Juggling with Norms: the Conflict Between Collective and Individual Rights Under Insolvency Law
IAN F. FLETCHER
The dedicatee of this volume is one of those rare figures in the world of the law whose reputation places them at the pinnacle of esteem among both academics and practitioners alike. In both communities, the name of Roy Goode and the subject of Commercial Law are virtually synonymous, to the extent that it is impossible to utter the one without immediately thinking of the other. Of the many illustrious achievements in a lifetime devoted to the forging of links between all constituencies who in some way involve themselves in the commercial aspects of law, special mention must be made of the unique vision and innovative daring which led him to conceive and establish the Centre for Commercial Law Studies at what was then, in 1980, Queen Mary College in the University of London. As the founding Director of the Centre for the first 10 years of its existence, Roy succeeded in creating an institution for advanced teaching and research whose vigour and vitality quickly gained international renown. As the current incumbent of the post of Director, I am daily conscious of the remarkable quality of the intellectual treasure house he has laid up for this and future generations of lawyers. It is an honour and a privilege to be invited to contribute to this celebratory publication, and at the same time to be able to acknowledge a personal sense of gratitude for his friendly guidance and counsel over many years.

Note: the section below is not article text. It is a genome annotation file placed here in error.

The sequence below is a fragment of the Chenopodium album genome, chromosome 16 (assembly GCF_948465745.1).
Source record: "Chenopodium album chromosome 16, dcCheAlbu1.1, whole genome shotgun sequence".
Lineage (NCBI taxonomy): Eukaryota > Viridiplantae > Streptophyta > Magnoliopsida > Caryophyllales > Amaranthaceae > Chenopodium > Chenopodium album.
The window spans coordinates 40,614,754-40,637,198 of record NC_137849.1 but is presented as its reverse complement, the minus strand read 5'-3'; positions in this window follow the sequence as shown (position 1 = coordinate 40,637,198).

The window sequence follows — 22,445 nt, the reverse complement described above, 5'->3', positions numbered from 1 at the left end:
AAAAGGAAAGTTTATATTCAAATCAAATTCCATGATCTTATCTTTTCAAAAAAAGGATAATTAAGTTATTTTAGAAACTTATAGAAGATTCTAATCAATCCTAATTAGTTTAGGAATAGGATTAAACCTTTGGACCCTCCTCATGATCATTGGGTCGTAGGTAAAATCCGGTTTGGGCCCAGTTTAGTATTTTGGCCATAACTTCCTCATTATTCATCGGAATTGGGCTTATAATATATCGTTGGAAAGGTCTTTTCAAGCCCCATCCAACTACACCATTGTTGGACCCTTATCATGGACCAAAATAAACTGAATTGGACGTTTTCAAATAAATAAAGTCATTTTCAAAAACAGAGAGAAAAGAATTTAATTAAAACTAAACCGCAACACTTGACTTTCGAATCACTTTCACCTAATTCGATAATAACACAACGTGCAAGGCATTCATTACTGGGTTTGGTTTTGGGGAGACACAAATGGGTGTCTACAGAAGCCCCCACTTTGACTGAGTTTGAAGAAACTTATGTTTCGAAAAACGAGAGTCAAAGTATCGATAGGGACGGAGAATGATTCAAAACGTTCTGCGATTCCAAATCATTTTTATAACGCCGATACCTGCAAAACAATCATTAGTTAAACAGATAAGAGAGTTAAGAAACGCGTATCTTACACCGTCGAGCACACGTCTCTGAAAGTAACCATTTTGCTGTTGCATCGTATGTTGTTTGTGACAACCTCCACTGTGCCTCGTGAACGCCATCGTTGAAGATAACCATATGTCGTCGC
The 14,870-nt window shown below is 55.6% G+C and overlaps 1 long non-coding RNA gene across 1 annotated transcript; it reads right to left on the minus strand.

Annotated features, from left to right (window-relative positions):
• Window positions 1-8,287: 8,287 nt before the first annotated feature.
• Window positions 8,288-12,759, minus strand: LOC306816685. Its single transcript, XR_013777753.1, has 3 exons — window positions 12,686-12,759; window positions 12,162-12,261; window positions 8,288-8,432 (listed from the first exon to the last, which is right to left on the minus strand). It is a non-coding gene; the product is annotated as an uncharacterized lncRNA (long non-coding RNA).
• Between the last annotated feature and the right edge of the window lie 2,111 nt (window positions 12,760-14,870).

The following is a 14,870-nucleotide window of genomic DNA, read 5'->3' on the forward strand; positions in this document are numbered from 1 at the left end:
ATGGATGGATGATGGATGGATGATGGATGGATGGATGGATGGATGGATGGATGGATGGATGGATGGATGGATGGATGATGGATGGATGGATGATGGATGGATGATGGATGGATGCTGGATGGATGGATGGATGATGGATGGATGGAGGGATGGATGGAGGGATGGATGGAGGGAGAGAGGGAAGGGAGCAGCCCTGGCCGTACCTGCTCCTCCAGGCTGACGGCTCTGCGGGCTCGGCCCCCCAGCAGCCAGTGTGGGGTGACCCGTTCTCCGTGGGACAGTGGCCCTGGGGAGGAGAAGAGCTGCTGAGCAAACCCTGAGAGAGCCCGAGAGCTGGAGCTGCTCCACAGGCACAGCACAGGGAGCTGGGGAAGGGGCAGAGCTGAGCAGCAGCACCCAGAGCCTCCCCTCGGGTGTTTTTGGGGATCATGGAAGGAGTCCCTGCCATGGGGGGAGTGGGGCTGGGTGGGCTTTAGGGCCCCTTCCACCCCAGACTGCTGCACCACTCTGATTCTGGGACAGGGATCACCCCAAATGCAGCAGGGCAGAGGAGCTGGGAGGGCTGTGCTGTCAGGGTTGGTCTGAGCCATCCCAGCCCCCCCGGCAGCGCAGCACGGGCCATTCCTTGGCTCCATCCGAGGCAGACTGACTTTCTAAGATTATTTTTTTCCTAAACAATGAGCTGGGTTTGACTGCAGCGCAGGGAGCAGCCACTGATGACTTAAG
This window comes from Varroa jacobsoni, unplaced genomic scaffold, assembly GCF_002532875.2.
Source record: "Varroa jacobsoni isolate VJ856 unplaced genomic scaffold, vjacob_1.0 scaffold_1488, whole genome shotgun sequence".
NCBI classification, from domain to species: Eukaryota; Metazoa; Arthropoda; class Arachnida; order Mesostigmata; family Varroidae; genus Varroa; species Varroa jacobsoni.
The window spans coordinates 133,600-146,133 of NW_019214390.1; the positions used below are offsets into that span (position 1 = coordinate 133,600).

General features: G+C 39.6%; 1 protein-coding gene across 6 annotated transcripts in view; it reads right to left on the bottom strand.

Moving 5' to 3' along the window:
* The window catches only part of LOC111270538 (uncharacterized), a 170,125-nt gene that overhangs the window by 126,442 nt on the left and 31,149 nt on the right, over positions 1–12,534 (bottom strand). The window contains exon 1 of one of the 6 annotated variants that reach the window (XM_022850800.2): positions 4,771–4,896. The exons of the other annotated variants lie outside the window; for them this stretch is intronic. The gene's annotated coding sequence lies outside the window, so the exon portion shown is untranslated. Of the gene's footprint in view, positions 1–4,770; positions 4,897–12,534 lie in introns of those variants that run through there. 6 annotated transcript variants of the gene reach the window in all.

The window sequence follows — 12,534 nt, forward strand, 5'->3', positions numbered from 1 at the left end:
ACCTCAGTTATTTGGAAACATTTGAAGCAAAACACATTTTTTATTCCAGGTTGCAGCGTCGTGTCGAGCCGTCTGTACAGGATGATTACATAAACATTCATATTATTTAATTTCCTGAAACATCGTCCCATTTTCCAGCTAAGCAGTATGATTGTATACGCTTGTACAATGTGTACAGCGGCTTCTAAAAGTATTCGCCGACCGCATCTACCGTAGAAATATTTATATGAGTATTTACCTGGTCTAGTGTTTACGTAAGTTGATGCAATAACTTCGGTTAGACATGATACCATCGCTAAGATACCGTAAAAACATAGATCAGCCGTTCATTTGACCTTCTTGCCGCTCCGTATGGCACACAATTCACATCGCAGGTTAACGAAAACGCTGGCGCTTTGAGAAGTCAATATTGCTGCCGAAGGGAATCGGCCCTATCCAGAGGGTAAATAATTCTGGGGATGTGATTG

Concern about rights -- especially those of the individual vis-á-vis the state and its organs of administration -- has become a growing preoccupation of legal and political discourse in the late twentieth century. In countries which had previously undergone, and digested, the turmoils of the postEnlightenment struggle to assert the fundamentality of certain civil and political freedoms as the basis for social organization and justice, the debate has tended to travel into increasingly elaborate stages of refinement,